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Honey: Shifts in Demand AND Supply

Honey prices are on the rise. The reason why is a fun one for an economics class. Not one, but TWO things, are happening simultaneously. Both are reinforcing the increase in price.

First, people want more honey. Why is that? Well, there is an increased desire for substitutes to traditional raw sugar and corn syrup. Honey is believed to be healthier, so people want it.

What does this mean when we draw our supply and demand graphs? It means that at every price, more people are wanting to buy honey, so the demand curve is shifting to the right. This in-and-of itself should increase the price. At the previous price, more people would be willing to buy honey than suppliers are incentivized to provide. This tension causes the price to rise until the price such that consumers want to pay for a given quantity is the same that producers are willing to accept to supply that amount.

Demand increases as people substitute toward "healthier" sweeteners (like honey)

The second factor affecting honey prices is a decrease in supply of bees. Why? Well people aren’t quite sure, but there seems to be a disease killing populations of bees.

Ignoring the increase in desire for honey (demand) previously discussed, what does this do to our curves? At any given price, there is less honey supplied (supply shifts to the left). So, at the previous price, more people would want honey than firms are supplying. This pressure (same as before) causes the price to rise.

Decrease in Supply as bees are dying

Now, instead of each happening independently, we have them simultaneously occurring! The increase in demand causes the price to rise. The decrease the bees, causes the price to rise. Both together – the prices are really increasing!

Demand increasing as supply is decreasing. Both cause price to increase. Quantity?

What happens to the quantity sold? That’s not a simple one that our supply and demand graphs can show us. At least in the U.S. the quantity has increased, so the shift in demand must be outweighing the decrease in production.

For more detailed information on this issue, check out this great article from the Wall Street Journal “You’ll Need a lot More Money to Buy that Jar of Honey.” Maybe assign it to your students and have them draw out what is happening in the market for honey!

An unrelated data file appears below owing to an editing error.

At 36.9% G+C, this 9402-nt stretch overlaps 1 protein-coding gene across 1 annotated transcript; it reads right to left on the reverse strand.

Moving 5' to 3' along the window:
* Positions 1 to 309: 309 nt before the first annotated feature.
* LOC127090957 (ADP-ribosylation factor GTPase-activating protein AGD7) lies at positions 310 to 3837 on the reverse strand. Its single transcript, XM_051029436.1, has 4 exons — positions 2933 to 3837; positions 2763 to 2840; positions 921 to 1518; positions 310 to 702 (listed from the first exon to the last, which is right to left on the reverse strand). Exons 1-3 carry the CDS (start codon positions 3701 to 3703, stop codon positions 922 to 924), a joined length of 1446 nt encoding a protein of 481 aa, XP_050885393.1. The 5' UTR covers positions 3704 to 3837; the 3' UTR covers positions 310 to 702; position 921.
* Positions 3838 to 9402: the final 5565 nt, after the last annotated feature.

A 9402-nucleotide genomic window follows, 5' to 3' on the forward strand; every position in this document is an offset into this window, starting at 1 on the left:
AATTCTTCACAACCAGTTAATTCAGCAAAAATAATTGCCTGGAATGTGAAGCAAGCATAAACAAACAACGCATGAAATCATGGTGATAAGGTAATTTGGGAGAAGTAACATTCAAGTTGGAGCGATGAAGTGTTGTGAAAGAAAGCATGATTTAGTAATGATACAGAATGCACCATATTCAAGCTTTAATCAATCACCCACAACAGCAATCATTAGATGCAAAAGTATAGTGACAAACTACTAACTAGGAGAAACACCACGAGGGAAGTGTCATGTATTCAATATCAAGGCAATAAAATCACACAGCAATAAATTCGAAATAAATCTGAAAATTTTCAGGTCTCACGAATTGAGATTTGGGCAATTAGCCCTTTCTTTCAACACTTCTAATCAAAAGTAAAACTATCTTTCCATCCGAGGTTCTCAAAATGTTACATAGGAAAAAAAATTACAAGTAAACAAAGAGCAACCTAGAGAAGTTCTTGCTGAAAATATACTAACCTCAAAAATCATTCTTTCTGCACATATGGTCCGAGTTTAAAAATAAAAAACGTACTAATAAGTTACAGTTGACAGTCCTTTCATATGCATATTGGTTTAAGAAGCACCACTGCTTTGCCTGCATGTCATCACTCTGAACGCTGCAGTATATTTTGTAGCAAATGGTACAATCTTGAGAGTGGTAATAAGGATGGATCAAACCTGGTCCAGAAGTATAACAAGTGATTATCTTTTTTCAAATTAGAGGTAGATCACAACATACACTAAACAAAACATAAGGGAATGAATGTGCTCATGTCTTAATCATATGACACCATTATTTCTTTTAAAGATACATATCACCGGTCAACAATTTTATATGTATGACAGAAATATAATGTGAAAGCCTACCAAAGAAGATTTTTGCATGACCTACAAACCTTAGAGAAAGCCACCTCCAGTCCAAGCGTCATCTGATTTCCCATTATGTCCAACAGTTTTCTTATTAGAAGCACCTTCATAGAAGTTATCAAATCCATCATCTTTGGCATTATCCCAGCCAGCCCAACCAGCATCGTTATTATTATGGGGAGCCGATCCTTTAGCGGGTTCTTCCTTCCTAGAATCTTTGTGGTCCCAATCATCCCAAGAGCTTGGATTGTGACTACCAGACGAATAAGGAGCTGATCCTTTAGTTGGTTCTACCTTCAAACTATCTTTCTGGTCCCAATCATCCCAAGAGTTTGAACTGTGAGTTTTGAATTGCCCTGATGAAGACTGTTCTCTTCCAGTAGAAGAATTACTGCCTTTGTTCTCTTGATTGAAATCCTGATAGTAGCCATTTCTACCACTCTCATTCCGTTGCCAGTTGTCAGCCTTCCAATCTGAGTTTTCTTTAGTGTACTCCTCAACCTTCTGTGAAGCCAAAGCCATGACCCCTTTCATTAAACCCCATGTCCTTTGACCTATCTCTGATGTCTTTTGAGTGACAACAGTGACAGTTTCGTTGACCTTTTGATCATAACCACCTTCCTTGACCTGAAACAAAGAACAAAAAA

Yogurt with Honey

I recently spent some time in Greece, and I asked some Greeks what their favorite Greek dessert was. Surprisingly to me, on multiple occasions I got the following answer: yogurt with honey (and sometimes nuts).

“Really?! I eat that for breakfast” was my usual response.

Fortunately for me and my love of baking, when I ask that question in the U.S. I get much different answers. But, for now, here is the “best” Greek dessert.


Greek yogurt*


Walnuts (optional)


Scoop some Greek yogurt in a bowl. Add some honey (to your desired level of sweetness). Here is another good time to use some economics - or recognize that you are already using it - you want to add enough honey to your yogurt so that the marginal benefit of the honey just equals the marginal cost of adding that honey. Any less honey and you would not be maximizing your enjoyment; any more and your enjoyment from honey is decreasing. Refer back to this lesson on marginal benefit and marginal cost for more!

Sprinkle on some walnuts (optional). Close your eyes and pretend you are looking out at the beautiful blue Mediterranean.

*What is Greek yogurt exactly? It is just strained regular yogurt. By straining it, you reduce some of the whey (liquid) and you get a thicker yogurt.

Actually, making yogurt isn’t that hard, and it only requires two ingredients: yogurt and milk. I made my own yogurt for a couple of years, and then just gave up and started buying store-bought yogurt again. But, if you’re looking to try something new, check out Pioneer Woman’s instructions on making yogurt.


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